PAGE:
Video #3 - How to Handle Your Bully Boss
Video #4 - Conflict Development Personality Development Skills
Video #5 - Conflict Communication Solutions
Video #6 - Daniel Goleman and Social Intelligence
Video #7 - Are You Socially Intelligent? presented by Daniel Goleman
Video #8 - Interview with Daniel Goleman - Emotional Intelligences (video is 56 minutes long)
We learn new things every day. Some of us are registered in formal educational classes. We'll get marks and accreditation based on how well we learned the provided content. However, much of what we learn isn't in a classroom. That's what we're going to look at today--social learning.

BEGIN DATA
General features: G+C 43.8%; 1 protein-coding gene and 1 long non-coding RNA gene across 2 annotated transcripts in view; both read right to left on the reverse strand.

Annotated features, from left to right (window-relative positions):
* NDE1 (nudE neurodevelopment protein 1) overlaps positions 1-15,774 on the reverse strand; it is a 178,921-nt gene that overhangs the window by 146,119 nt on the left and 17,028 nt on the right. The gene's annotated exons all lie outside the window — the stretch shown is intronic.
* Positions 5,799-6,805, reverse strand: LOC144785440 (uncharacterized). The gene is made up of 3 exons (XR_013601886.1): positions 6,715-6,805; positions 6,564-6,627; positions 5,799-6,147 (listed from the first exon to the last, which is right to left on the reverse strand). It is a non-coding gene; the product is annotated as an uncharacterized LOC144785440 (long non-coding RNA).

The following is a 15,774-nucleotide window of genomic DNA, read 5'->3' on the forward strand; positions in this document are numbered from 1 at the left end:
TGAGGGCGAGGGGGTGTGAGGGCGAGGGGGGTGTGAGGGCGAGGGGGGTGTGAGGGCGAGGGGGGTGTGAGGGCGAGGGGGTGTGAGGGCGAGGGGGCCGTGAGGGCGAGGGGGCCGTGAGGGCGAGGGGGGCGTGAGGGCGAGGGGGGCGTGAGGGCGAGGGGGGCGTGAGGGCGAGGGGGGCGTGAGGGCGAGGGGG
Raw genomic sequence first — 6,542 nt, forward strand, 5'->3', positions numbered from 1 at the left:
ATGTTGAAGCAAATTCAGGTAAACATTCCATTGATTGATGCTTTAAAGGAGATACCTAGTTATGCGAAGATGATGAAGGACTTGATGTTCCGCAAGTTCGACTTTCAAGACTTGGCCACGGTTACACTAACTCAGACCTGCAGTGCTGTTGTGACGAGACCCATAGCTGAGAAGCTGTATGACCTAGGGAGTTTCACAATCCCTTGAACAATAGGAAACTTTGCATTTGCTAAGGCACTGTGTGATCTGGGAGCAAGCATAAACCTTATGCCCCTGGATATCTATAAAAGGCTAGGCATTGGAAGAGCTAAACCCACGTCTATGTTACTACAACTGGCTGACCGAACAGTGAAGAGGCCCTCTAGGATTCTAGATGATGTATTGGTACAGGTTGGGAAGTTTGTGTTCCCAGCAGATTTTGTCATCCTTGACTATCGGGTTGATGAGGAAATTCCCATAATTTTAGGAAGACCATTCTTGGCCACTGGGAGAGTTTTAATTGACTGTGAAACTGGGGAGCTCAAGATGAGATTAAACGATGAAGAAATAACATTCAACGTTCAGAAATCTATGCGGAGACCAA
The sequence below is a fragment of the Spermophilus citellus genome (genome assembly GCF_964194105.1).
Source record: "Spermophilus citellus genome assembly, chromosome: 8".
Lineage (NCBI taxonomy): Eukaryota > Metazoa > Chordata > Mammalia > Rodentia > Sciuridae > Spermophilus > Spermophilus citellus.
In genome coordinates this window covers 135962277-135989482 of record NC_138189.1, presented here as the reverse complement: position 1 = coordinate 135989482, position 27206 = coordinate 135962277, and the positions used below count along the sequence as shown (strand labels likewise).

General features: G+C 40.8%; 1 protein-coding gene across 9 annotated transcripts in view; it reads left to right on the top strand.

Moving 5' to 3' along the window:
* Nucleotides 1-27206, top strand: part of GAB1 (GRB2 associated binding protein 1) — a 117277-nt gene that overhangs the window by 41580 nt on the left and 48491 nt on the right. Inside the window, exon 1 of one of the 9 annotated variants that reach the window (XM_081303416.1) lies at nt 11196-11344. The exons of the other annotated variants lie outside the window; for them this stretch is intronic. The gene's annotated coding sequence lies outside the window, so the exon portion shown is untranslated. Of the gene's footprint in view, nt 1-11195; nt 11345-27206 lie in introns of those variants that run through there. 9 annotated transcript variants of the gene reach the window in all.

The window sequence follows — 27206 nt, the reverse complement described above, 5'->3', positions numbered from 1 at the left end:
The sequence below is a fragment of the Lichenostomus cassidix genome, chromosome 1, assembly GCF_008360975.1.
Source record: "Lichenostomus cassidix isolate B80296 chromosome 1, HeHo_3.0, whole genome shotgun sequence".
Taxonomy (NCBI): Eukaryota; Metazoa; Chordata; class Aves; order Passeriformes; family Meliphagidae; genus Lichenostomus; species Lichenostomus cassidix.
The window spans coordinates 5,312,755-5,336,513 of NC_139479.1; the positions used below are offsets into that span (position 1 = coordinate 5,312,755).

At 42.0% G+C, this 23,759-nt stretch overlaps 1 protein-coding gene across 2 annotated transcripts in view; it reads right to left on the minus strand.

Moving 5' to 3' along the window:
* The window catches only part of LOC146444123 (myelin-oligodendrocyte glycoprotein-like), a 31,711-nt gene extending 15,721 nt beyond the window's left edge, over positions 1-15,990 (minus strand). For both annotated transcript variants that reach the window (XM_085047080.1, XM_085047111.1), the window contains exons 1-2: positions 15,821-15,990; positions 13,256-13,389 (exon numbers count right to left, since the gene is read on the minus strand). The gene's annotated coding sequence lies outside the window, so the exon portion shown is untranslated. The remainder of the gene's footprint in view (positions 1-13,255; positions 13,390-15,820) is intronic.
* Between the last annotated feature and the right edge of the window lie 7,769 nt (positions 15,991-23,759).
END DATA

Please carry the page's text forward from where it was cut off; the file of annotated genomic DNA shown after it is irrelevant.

Video #1 - Theory Master Theatre - Bandura Social Learning
Video #2 - Social Learning - What is it?
Video #3 - Learning Theories Overview (no narration - music only)
Video #4 - What Defines Your Learning and Training Style?
Video #5 - Albert Bandura's Social Learning Theory (biography of this Alberta-born theorist)
Video #6 - What is Organisational Culture? Why Culture Matters to Your Organisation.
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Librarians are called upon to answer questions on many topics from many disciplines. In order to find information efficiently, they must be familiar with each of them.
Let's look at the social sciences and humanities, along with the single discipline, sociology, today.
Video #1 - An Animated Introduction to Social Sciences
Video #2 - What are the humanities?
Video #3 - What is sociology? (8 minutes long with only music/no narration, but still well done)
Video #4 - Journeys Through Sociology series of 13 videos (each half an hour long)